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Solar: The Investment

Paul Kando

A solar system on your roof pays for itself by lowering your electric and heating bills. It also keeps dollars formerly spent on imported fuel in the local economy, creates well paying jobs and reduces your carbon footprint. But investing in your own solar system is not the only way to make a solar investment. You can also invest as a commercial third party investor, financing, for example, the installation of a solar system on a municipal or non-profit-owned building, taking advantage of the IRS’ Modified Accelerated Cost Recovery System (MACRS).

Solar PV on Municipal Fire Station
photo credit: ashevillenc.gov

In force since 1986, MACRS is used to recover the up-front costs of most tangible business assets by means of annual tax deductions based on depreciating those assets. All qualifying commercial solar assets fully depreciate within five years. This makes it feasible for a third party investor to take advantage of the tax credits unavailable to a tax-exempt entity and a building owner to acquire a solar system at no up-front cost.

A contract is executed. The investor retains ownership of the solar system, charging an agreed-upon amount per kWh for the power generated over the term of the agreement (usually 20 years). After the solar system’s full depreciation, i.e. 7 years, the tax-exempt entity may purchase the solar system for its residual value. Alternatively it may choose to continue to pay for the power generated over the remainder of 20 years and purchase the system for $1 at the end of the term. (Note that solar PV systems have a record of operating at or near their peak capacity for 50 years or more).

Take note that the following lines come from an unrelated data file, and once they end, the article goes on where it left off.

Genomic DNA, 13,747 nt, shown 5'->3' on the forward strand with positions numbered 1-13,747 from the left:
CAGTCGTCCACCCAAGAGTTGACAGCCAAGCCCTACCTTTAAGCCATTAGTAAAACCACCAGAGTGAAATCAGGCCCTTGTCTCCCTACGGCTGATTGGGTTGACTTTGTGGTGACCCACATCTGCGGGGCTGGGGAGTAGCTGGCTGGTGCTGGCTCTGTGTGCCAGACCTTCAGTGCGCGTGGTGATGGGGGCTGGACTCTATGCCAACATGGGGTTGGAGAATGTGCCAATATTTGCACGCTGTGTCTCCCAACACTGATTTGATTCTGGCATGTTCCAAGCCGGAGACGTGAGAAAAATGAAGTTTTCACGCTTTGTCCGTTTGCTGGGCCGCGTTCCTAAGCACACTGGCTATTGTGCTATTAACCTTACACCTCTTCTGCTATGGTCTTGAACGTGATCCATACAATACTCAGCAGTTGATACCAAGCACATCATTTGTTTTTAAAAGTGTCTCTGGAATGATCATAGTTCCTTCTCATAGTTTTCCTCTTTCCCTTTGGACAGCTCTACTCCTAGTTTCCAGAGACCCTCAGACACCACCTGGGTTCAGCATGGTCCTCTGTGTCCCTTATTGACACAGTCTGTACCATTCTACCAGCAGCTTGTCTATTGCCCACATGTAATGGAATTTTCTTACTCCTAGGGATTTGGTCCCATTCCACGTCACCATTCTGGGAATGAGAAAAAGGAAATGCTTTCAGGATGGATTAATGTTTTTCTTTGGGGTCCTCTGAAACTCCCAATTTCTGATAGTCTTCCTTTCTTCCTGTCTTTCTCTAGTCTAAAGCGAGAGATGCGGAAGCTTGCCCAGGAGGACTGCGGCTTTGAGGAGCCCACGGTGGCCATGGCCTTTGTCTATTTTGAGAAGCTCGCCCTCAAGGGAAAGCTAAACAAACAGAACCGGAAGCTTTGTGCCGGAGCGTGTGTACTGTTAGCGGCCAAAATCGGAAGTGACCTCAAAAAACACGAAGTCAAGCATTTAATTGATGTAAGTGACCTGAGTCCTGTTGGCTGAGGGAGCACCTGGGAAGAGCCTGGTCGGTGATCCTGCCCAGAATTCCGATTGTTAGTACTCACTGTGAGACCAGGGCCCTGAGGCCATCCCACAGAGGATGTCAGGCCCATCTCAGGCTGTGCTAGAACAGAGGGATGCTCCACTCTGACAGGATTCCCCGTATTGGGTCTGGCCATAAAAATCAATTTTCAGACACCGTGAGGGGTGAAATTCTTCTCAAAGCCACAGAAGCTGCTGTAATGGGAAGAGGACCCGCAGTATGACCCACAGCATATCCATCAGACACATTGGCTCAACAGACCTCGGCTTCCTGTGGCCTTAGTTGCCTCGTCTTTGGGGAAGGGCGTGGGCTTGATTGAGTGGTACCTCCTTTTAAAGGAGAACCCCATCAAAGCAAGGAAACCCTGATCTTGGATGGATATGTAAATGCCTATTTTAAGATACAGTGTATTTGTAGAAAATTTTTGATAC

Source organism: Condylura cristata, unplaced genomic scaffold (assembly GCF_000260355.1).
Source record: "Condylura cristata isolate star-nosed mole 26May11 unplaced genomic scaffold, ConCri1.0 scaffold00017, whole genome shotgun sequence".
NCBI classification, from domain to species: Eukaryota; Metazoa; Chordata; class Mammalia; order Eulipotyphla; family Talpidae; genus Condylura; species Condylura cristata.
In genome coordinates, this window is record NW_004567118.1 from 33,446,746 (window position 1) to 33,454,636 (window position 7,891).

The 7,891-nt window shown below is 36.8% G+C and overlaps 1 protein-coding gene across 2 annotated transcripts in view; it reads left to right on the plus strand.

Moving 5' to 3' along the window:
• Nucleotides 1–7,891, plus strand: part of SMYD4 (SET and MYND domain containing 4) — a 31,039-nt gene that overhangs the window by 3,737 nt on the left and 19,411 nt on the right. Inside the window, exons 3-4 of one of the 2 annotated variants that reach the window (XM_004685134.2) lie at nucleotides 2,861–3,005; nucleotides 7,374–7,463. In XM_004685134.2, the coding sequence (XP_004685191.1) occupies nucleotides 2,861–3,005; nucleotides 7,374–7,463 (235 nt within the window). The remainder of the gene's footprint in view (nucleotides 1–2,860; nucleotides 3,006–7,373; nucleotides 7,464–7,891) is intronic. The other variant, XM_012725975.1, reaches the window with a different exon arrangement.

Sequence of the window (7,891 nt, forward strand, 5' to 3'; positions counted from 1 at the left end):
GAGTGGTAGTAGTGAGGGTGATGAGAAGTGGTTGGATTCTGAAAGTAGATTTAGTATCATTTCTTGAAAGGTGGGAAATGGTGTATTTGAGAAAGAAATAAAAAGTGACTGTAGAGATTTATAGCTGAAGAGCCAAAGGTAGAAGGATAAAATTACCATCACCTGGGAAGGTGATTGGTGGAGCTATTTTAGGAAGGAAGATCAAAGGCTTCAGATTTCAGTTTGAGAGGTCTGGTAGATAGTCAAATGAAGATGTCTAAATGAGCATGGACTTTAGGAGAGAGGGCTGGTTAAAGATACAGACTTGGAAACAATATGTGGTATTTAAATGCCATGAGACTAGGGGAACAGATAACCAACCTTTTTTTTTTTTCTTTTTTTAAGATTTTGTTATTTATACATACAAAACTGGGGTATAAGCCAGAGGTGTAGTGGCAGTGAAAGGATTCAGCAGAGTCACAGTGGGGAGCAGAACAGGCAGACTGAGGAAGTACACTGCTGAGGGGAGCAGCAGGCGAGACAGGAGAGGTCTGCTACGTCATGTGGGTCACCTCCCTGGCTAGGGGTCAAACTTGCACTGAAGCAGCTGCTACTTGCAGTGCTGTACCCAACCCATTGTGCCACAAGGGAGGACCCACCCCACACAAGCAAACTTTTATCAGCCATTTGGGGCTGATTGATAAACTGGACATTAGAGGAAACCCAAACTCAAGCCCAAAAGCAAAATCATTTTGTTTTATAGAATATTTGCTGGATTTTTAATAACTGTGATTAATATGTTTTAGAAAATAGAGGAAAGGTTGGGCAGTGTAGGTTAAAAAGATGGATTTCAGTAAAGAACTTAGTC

MACRS’ schedule to depreciate solar assets, which apply to both federal and state tax returns, is as follows: Year 1: 10 %, Year 2: 32 %, Year 3: 19.2 %, Year 4: 11.52 %, Year 5: 11.52 % and Year 6: 5.76 %. The actual amount tax savings is, of course, based on the investor’s effective tax rate for the year. To calculate the amount, multiply the effective tax rate by the value of the year's depreciation. For example, if the solar asset's  depreciation is $5,000 and your effective tax rate is 30 %, the tax deduction is $5,000 x 0.3 = $1,500.

Solar PV investments are also eligible for a 30% federal investment tax credit, based on the full installed cost of a solar system (e.g.: $4,500 for a $15,000 system). If you claim this tax credit, the depreciable amount is reduced by half of the tax credit; bringing the depreciable amount to 85% of the total installed system cost ($12,750 for the $15,000 system). If you do not claim the federal investment tax credit, 100 % of the initial cost is depreciable.

Keep in mind that this 30% tax credit is a temporary one, scheduled to expire on the last day of 2016, unless Congress renews it. Therefore to qualify for the credit, the solar system most be installed and operable by the last day of 2016. Solar investors must act with some urgency, to allow ample time for the installation of the system.